SF dude Jesse Balmer makes drawings and other illustrative works with a comics/animation sensibility and fantasied/mythologically scaled subject matter. Balmer’s characters and good sense of motion make these works really awesome, but it’s his linework that really steals the show. The fluid curves and solid hatching on these are drool-worthy. He’s also been known to use a red and blue “3D” effect in his drawings which pops off really nicely. Put on a bib and take in more of Balmer’s vibed-out work after the jump.
“If I didn’t go to art school, my mother would send me to a military academy.” A week or so ago, we featured the work of Brooklyn based artist Mu Pan. Here’s a brief interview with the artist in his studio from Kristen Holmes in which he expounds on some of his influences, inspirations, and process. Video after the jump.
Interesting take on the female form from Floti. Grainy neon colors flow through the figures as though you were looking at them through an infrared camera (except with more interesting color variation). With a glitchy, electronic vibe, these digital works nicely illustrate some of the darker, more ambiguous aspects of the Digital Age. I don’t want to say too much about this project, which seems to be in its infancy, but the source images are altered so heavily that it’s hard to contextualize all of the pictures, which allows for a nice exercise in attaching one’s own narratives and ideas to the works. Hope to see more of these mysterious ladies in the future. (via)
String woven to look like lace from NeSpoon, of Warsaw Poland. NeSpoon weaves designs into locations all over the artist’s native Poland and elsewhere, These images are taken from a recent project on the coast of the Baltic Sea. Nice to see people interacting in and around each piece. Each installation looks so natural in it’s setting, as though they just floated in on a breeze or washed ashore underneath a wave. When people hustle so hard to get noticed and make their mark everywhere, it’s nice to see NeSpoon making art that’s in perfect balance with the rest of the world. In this way, everything around us, man-made or not, takes on an unprecedented beauty. (via)
You can never have too many of these. Here are a few posters from classic Horror/Cult/Sci-Fi/Foreign B movies. Aliens, robots, vampires, zombies, slashers, babes. All the good stuff right here. If you’re having trouble finding inspiration for a design/illustration project, or just looking for a new stylistic direction, it’s not a bad idea to go over a few of these and loosen up a bit. Do it right, though. We’re not talking about straight copying or even borrowing here. Don’t be boring. And if you’re looking for more of this sort of thing, check out Wrong Side of the Art, a great archive for cult/low budget movie posters and stills.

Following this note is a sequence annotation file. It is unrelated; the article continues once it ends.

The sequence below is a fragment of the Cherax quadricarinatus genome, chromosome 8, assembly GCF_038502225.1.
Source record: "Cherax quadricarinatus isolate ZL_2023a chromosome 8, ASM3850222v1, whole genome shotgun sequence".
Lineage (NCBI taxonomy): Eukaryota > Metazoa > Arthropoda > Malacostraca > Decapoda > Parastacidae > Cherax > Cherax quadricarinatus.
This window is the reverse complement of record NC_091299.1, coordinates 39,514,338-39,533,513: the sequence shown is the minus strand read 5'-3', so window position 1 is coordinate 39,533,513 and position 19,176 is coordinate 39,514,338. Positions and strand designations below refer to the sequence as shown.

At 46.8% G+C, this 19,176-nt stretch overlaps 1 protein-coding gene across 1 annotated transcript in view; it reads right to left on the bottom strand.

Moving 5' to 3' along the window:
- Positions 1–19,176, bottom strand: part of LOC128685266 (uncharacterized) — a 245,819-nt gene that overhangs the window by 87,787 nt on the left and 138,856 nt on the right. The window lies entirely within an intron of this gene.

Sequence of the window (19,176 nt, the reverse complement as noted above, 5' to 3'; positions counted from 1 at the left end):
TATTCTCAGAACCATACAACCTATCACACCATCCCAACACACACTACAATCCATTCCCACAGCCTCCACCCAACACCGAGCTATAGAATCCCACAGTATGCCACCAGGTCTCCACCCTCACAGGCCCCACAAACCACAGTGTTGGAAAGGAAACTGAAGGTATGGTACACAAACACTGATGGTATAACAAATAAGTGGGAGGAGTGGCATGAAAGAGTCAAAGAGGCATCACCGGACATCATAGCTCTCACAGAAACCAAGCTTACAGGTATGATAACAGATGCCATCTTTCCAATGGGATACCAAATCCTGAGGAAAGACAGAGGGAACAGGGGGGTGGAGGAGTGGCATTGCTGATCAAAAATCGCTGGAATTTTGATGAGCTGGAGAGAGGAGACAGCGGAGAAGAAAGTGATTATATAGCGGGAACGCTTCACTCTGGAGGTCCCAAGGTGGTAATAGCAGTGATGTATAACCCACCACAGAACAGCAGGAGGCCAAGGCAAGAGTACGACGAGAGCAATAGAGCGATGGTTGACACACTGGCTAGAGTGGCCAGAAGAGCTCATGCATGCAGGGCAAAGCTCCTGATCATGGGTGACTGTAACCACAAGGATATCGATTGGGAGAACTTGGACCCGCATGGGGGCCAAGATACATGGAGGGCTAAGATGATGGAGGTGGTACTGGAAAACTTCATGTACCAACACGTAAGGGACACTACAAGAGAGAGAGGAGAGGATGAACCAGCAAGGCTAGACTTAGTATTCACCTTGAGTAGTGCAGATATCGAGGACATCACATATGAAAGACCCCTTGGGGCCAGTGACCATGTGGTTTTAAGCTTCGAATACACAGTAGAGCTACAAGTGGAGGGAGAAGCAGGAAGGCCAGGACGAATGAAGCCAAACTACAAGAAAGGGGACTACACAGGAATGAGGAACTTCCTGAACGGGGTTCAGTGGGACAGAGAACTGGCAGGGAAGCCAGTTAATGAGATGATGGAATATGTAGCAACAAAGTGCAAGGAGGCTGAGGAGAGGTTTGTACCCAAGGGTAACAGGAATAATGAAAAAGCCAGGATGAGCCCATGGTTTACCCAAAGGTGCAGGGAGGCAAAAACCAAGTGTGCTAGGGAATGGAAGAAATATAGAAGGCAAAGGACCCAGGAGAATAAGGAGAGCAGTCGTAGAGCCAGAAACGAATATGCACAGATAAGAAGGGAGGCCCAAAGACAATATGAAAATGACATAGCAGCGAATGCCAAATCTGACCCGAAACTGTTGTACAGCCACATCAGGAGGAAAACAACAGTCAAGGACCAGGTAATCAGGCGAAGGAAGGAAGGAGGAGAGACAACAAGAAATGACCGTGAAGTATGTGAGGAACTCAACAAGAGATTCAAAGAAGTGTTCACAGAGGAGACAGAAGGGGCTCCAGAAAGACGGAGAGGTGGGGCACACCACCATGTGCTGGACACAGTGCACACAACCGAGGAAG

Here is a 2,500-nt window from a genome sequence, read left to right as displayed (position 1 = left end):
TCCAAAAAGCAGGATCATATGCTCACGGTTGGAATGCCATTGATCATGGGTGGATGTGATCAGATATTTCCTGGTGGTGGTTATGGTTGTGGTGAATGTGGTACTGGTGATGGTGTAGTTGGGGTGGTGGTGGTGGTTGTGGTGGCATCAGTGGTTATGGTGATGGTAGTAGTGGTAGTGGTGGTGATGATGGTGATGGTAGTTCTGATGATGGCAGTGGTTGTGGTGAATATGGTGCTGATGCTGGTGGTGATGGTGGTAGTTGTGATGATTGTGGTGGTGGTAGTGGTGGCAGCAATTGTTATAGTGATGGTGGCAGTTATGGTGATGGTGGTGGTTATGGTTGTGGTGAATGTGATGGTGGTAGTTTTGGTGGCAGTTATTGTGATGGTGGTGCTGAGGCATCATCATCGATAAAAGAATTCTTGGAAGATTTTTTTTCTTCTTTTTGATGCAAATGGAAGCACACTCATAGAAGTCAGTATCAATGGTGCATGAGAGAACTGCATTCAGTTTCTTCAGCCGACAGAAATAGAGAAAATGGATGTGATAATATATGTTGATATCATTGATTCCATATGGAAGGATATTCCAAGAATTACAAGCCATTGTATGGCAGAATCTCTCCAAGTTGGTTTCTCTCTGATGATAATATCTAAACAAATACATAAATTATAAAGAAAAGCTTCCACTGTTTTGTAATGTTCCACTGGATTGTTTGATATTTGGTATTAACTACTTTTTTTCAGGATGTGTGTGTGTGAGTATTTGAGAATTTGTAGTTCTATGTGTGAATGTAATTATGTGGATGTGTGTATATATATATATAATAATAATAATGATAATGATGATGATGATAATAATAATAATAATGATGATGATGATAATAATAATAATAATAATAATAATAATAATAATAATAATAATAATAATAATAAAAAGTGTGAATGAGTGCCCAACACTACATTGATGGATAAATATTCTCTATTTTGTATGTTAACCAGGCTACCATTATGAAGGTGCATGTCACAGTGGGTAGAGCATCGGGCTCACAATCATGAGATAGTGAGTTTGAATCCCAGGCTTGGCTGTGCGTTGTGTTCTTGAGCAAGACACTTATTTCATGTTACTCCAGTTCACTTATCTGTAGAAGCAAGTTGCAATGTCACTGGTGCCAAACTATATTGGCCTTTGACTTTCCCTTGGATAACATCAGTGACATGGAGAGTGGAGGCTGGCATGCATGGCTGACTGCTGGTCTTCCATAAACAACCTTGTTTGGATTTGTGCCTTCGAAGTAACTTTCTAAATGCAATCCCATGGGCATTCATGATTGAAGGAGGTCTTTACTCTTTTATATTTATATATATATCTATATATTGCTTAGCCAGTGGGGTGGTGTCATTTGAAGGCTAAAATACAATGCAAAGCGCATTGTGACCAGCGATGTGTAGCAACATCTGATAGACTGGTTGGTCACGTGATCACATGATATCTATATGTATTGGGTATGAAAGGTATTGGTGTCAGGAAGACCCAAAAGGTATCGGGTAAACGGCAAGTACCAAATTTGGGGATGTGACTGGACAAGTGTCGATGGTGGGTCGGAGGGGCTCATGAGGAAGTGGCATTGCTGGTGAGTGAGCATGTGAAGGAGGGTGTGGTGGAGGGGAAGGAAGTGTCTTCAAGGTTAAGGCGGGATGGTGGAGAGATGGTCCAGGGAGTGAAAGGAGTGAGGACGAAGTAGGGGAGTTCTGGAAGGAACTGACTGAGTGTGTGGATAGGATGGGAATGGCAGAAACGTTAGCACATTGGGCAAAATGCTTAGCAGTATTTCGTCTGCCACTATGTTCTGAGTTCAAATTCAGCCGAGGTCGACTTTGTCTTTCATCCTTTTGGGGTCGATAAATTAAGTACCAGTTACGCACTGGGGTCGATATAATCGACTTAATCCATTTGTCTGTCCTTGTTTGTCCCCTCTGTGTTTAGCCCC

Take a quick break from work and watch this claymation piece from Australian animator Dave Carter. Entitled “How to Lose Weight in 60 Seconds”, the short vid is packed with quality animation full of gnarly expressions and even gnarlier action as a body-conscious protagonist makes his way through drastic weight loss measures. I don’t want to spoil anything, but I’m talking about VERY drastic measures, all depicted hilariously while Carter demonstrates the full breadth of his extensive talents. Watch the 60 second piece after the jump.
We still have a month left of summer, but autumn will be here before we know it. And that means leaves. Everywhere. Here’s a cool little typography project to help ease the transition from season to season. Twan van Keulen is a graphic designer from the Netherlands. In a series called Falling Leaves, Van Keulen cut letters and symbols out of leaves and scanned the results, effectively creating a unique (well, it is kinda based off Helvetica) set of typography. (via)
Nice wall-mounted sculptures made from books by Tennessee via Malaysia artist Daniel Lai. The sculptures feature clay figures in “Thinker” poses positioned amongst artfully folded leaves from various books. These capture the quiet, contemplative mind-space brought on by a good read, and would make good company in any studio, study, or living room. The Internet and tablet readers are alright, but there’s something about print that just can’t be beat. Always up for a good tribute to ink on paper. (via)